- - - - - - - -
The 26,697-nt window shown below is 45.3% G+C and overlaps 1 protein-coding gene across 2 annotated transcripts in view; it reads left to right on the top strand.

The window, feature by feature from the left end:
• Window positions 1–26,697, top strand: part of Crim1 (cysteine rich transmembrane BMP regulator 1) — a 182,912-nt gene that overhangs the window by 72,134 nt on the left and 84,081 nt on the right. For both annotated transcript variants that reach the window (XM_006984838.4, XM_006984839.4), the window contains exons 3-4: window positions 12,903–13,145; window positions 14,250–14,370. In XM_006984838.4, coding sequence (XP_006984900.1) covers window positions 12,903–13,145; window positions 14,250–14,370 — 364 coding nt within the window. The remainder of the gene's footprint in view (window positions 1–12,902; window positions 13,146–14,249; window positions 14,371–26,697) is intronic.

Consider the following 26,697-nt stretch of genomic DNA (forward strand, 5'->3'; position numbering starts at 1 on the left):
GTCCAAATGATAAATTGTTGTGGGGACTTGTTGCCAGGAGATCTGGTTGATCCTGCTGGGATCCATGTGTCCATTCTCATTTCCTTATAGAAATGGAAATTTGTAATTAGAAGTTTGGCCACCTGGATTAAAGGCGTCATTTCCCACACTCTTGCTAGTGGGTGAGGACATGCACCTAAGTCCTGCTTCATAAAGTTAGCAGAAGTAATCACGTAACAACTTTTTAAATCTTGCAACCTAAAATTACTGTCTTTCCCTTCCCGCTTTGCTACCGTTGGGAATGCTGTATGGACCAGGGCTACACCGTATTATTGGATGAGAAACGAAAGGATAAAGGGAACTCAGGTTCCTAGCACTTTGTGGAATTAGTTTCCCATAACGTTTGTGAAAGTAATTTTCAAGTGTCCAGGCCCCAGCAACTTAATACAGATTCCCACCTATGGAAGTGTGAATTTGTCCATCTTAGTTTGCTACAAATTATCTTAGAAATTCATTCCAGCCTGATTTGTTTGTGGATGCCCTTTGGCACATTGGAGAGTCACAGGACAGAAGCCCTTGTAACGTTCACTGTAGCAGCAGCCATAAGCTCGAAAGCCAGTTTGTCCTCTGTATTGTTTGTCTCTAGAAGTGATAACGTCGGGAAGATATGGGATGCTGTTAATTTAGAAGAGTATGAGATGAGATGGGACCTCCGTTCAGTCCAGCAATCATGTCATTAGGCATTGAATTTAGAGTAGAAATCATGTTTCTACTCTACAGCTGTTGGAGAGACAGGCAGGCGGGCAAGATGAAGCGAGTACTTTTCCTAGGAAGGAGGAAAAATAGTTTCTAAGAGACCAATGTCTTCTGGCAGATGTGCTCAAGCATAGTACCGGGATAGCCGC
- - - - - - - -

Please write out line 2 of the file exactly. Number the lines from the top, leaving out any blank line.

The window, feature by feature from the left end: